The Dark Side Of King Arthur & Other Disturbing Legends From History
Prometheus, by Peter Paul Rubens, 1636. Museo del Prado

Prometheus Angered the Gods

Prometheus helped the Olympian gods secure victory against the Titans, but he eroded his store of goodwill with them when he took the side of humanity against that of the new deities. He ticked off Zeus and got on his wrong side when he tricked him to accept the bones and fat of sacrificial animals instead of their meat. That set a precedent that allowed humans to sacrifice animals to the gods by burning their bones and fat, but keep the meat for themselves.

A peeved Zeus took fire away from mankind and wiped its secret from human minds, so they would have to eat meat raw and shiver from the cold in the dark of night. To make his pettiness stick, the chief god prohibited anybody from letting humanity in on the secret of fire. Prometheus however defied Zeus. He stole fire from Mount Olympus, and smuggled it down to earth to share with mankind and help them survive life’s struggles. That was the final straw for the chief Olympian.

The Dark Side Of King Arthur & Other Disturbing Legends From History
Prometheus Bound, by Jacob Jordaens, 1640. Art in History

The Epic Punishment of a Legendary Immortal

Zeus was incensed when he looked down from the heavens and saw the dark of night dispelled by the flicker of fires. To vent his anger at mankind, he sent Pandora down to earth with a box full of calamities. When the lid of Pandora’s box was eventually removed, all the evils that plague humanity were unleashed upon the world. From then on, mankind was afflicted with diseases, plagues, war, death, and the need for backbreaking labor to eke sustenance out of the earth. Only hope was left inside the box, to keep life bearable despite all its miseries.

As to Prometheus, Zeus devised a horrific punishment for him. He had the Titan taken to the Caucasus Mountains, where he was chained to a rock. There, Zeus’ vengeance took the form of a giant eagle that flew in every day to rip open Prometheus’ guts and feast upon his liver. The liver re-grew each night, and the eagle returned each day to repeat the process. That way, the legendary Prometheus was subjected to an eternity of torment by day, and nights full of dread of what the morrow would bring.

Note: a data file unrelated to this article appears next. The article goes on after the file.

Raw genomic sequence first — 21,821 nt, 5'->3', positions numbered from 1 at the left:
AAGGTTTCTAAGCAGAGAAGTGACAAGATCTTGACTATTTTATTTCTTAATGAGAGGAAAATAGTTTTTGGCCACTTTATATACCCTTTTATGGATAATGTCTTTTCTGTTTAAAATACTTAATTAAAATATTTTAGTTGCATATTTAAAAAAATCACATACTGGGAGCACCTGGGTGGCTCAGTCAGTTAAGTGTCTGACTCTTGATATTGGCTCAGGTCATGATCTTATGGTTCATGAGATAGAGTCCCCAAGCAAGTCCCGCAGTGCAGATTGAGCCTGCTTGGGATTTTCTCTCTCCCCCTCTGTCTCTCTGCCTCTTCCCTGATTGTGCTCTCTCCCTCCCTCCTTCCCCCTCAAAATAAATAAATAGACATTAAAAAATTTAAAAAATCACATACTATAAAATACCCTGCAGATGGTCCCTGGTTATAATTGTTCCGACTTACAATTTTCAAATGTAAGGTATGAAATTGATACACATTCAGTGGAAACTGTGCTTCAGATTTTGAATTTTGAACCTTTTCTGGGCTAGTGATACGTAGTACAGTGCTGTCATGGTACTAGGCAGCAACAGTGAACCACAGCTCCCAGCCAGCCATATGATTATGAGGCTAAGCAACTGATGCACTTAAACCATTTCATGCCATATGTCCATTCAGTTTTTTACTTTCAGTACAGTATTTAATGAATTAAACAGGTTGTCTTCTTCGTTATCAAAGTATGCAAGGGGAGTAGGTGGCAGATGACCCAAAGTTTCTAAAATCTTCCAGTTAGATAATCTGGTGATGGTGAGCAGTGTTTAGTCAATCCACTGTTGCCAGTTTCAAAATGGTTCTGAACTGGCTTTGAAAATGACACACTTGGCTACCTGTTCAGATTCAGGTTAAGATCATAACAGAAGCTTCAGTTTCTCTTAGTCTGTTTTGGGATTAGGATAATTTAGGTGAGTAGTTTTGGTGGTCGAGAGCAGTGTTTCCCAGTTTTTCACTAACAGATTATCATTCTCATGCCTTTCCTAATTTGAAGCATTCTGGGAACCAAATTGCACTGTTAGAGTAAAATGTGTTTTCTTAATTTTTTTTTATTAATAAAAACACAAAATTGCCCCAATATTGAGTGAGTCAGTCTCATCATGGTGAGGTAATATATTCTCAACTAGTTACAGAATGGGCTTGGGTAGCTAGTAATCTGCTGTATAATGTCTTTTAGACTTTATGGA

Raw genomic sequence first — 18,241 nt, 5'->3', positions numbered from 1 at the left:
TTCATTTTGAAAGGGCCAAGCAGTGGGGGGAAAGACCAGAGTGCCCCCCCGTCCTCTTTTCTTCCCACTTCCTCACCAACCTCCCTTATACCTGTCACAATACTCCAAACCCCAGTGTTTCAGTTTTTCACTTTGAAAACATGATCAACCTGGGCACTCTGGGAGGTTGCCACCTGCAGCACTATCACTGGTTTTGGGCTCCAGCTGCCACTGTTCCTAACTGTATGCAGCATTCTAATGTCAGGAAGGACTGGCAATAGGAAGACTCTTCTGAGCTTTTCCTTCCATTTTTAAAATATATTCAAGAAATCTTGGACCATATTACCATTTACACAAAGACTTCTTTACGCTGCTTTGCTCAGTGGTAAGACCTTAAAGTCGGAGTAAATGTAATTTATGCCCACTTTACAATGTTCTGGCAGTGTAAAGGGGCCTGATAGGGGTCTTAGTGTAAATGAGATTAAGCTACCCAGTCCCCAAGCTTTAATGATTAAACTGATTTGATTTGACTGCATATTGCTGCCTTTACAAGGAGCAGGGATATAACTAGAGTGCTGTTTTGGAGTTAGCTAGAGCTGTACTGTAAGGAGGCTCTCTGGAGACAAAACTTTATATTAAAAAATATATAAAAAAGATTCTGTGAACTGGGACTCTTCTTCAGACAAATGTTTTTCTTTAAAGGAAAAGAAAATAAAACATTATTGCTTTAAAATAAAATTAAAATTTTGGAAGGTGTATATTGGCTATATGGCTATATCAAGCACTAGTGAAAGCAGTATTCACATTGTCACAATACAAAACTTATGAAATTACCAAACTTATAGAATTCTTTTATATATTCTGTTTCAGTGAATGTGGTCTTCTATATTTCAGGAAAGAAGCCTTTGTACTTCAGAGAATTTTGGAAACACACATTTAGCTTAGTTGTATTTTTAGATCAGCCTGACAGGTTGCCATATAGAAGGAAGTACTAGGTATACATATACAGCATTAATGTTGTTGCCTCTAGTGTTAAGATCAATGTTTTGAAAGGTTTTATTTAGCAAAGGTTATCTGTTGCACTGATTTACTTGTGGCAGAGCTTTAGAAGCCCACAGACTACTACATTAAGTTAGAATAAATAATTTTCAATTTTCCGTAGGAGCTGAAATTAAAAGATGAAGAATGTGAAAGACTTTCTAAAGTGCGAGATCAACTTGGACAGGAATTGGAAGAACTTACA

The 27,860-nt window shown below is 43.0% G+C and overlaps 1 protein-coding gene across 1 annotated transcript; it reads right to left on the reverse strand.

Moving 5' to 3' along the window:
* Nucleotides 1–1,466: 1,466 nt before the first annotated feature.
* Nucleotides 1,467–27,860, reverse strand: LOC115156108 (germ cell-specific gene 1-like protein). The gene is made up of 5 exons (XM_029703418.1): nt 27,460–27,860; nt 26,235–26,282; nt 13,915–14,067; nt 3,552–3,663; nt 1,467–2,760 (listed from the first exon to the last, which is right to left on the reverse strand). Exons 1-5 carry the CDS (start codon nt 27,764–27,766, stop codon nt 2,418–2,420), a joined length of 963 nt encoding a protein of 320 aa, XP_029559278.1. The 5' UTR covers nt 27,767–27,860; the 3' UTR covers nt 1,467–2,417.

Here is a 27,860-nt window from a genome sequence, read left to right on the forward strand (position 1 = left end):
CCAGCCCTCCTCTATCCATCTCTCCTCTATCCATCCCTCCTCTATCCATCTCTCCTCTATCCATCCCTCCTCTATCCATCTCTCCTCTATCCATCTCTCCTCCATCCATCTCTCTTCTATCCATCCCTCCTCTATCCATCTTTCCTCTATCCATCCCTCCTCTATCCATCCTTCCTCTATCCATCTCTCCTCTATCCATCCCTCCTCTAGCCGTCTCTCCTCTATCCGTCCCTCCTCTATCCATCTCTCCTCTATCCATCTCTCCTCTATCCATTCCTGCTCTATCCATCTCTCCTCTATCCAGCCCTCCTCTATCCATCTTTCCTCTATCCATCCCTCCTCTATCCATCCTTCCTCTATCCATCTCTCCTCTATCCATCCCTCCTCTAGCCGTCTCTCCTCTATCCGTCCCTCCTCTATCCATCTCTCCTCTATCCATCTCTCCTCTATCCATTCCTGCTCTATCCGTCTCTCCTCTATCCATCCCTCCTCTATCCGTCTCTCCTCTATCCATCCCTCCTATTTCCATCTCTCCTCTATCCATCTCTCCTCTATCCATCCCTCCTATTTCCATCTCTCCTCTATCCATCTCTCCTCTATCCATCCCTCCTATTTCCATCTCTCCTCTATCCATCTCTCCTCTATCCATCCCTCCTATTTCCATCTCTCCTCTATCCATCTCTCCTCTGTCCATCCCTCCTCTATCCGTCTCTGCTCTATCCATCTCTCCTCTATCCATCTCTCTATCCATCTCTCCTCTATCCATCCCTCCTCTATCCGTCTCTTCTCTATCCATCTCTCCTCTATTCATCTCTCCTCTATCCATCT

The Dark Side Of King Arthur & Other Disturbing Legends From History
The Mask of Agamemnon. WTTW

The Legendary Agamemnon and the Real Life One

As seen in an earlier entry, Heinrich Schliemann proved the existence of Troy – an archaeological find of epic proportions that cemented his place in history. He then proceeded to capture archaeological lightning in a bottle once more. This time it was in mainland Greece, where he found what came to be known as the Mask of Agamemnon – the High King of Mycenae who led the Greeks against Troy. It happened in 1876, when Schliemann conducted excavations in the royal cemetery near the Lion Gate, the entrance to the citadel of Mycenae in southern Greece. In one of the graves, he found a funeral mask covered in gold, which he attributed to the legendary king from the Iliad.

The Dark Side Of King Arthur & Other Disturbing Legends From History
Heinrich Schliemann, top right, at the Lion’s Gate in Mycenae. Pinterest

As Schliemann put it in a telegram that announced the discovery: “I have gazed upon the face of Agamemnon“. However, as with his finds in Troy, Schliemann got the broad outlines right, but jumped the gun when it came to the details. Later research proved that the mask did, indeed, belong to a Mycenaean king. However, it was a king who had died circa 1580 to 1550 BC – two and a half to three centuries before the events of the legendary Trojan War. The name stuck, however, and the artifact is still commonly referred to as the Mask of Agamemnon.

The Dark Side Of King Arthur & Other Disturbing Legends From History
Robin Hood’s Merry Men in Sherwood Forrest. Flickr

The Legendary Bandit of Sherwood Forrest

One of England’s greatest legendary heroes is the medieval outlaw who stole from the rich and gave to the poor. A bandit who fought the Sheriff of Nottingham and the evil King John, and helped the rightful monarch Richard the Lionheart regain his throne. Surprisingly, for a figure who stole from the rich, Robin Hood first gained widespread popularity as a result of plays originally staged for Elizabethan England’s upper classes. First, however, the playwrights had to gentrify Robin Hood from a commoner bandit, and transform him into a nobleman to whom the well-heeled could better relate. Such gentrification can be traced to the playwright Anthony Mundy, who reinvented the outlaw as an aristocrat, Earl Robert of Huntington, who was wrongfully disinherited by his uncle.